RH: This year I believe the numbers of overseas boarders dipped very slightly. Overall, international pupils add great value to their schools and the UK economy as a whole. On the other hand, some schools will need to grapple with questions of identity (what kind of a school are we?) if the balance between UK and international pupils changes very rapidly. Then again, as an example, London is a highly international city; the old definitions of ‘nationality’ are perhaps changing.

AP: Is it really such a big deal? If you offer a world-class service, you can expect to attract global clients. Brand ‘UK independent school’ should be flattered and should aspire to continue to make such an offer. Global influences can only be for good for young people. They live and will work in a global environment and will have the opportunity to influence it. World peace – so fragile as we watch it today – depends on greater global understanding.

RF: Boarding is a fantastic export to dozens of countries overseas and the presence of talented students from around the world contributes to the excellence and cultural diversity of UK boarding schools. Schools are not car companies, but one cannot imagine a UK motor manufacturer worrying too much about their models being popular around the world. It’s what they call in business a ‘nice problem’ to have!

JC: More international students reflect the regard of the world for our schools, but also the economic need of our schools to fill their beds. However, things won’t go on like this forever. The growth of overseas schools set up by UK schools will absorb some of this demand.

JN: I am discovering that other parts of the world are extremely keen on having the same exposure to overseas students as we do. We should feel blessed that so many want to come to our country to study and we should make the most of their experiences and culture to educate our own students too.

SF: As educators we extol the virtues of the global village and endeavour to inculcate in our students a sense of social responsibility for people around the world. One of the highest duties of the head of any boarding school is to enable and nurture mutual understanding and respect between young people of different races, different faiths, different colours, so that, by living together, they understand that the differences that divide hold far less power than the unifying force of shared fears and aspirations. The more students from different nations and cultures live and work together, the more the evils born of fear engendered by ignorance and prejudice are broken down. All that said, it is essential that we maintain our culture as quintessentially British because that is what those who choose to study in this country come here to understand.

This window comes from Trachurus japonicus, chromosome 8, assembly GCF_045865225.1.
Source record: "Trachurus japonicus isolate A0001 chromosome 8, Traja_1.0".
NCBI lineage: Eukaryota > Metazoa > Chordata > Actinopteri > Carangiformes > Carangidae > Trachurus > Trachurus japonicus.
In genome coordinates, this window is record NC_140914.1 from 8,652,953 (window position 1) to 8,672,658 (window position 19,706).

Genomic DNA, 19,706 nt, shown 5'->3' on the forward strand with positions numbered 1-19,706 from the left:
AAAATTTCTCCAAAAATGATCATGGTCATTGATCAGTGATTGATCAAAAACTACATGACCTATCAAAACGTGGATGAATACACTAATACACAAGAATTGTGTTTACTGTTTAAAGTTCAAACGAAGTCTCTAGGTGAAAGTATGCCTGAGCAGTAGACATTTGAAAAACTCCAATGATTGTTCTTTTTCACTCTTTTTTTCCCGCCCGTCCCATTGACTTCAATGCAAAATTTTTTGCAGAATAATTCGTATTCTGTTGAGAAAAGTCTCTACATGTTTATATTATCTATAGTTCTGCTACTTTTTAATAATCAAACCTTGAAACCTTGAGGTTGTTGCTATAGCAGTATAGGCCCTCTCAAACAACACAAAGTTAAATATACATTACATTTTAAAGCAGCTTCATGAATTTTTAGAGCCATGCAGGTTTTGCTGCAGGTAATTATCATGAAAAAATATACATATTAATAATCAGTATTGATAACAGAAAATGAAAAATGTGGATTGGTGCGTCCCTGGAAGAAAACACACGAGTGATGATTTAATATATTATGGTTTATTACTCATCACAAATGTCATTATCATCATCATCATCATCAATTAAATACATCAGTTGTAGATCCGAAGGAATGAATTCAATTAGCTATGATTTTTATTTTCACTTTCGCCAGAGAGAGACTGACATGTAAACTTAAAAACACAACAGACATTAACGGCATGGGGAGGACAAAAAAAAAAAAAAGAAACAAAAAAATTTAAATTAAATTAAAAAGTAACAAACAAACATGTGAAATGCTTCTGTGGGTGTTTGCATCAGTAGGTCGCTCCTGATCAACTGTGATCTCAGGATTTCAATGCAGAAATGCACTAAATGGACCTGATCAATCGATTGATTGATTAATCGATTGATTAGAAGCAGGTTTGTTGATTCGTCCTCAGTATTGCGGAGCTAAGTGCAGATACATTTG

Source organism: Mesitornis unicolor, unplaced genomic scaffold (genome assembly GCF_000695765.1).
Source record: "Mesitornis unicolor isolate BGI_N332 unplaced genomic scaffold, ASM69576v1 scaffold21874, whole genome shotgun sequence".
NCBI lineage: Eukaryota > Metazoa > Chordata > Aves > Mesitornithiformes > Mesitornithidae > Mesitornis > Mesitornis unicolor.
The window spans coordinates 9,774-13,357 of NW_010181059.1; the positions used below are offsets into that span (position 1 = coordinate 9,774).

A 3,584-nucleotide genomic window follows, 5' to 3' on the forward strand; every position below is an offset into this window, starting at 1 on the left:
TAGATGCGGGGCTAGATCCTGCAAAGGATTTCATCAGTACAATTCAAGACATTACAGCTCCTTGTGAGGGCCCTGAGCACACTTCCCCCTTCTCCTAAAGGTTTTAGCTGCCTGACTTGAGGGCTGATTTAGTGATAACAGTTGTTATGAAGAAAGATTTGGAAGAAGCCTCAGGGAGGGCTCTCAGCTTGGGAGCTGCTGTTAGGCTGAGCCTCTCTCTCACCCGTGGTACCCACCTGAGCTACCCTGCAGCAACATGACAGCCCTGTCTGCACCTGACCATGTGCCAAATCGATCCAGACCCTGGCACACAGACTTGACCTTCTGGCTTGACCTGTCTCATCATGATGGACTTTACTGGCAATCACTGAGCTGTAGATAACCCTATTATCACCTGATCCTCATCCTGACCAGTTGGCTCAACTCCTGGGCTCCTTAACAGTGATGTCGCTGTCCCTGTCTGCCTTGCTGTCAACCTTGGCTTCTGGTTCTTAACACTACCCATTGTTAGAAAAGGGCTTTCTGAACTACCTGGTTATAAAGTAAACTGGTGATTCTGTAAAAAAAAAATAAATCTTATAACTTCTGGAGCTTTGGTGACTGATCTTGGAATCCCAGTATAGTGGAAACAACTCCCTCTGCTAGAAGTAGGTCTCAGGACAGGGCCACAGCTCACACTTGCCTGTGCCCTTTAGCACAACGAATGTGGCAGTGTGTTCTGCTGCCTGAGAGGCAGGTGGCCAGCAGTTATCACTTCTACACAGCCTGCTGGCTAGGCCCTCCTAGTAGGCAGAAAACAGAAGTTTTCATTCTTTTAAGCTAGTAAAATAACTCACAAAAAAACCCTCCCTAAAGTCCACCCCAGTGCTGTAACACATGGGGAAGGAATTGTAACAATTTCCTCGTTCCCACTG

RT: An increasing portion of overseas students in boarding seems to be reflective of the changes in other areas, such as university admissions and graduate recruitment and so, in essence, part of a much wider trend in society. The independent sector have certainly fuelled an interest in themselves, through their developments of satellite schools in a wide range of countries; a growing trend seems to be to attend such schools as a first step, before applying to a similar UK-based school. A number of schools have had international boarders for many years and their key to success is the maintenance of a good balance in the school community of students from a range of countries. This is vital, not only to retain the character and ethos of the school, but also to ensure that all the time and money that the student invests in travelling around the world to study is worth it from the unique and distinctive boarding life they experience.


What do you expect to be the key trends in the independent sector in 2015 and beyond?

RH: Much will depend on economics, but I expect the sector to remain strong in terms of numbers and all-round pupil attainment. Further thought will need to be given to widening access to our schools and to issues of social cohesion. The mantra should be to offer excellence for all rather than to handicap those who have experienced it; fundraising will increasingly move away from big new buildings towards bursaries. There needs to be dialogue with politicians and opinion-formers across the spectrum as to how to work together for the good of all. It is time to stop talking up divisions and start looking at solutions together.

AP: I think we’ll see more collaboration and more innovation where social mobility is concerned.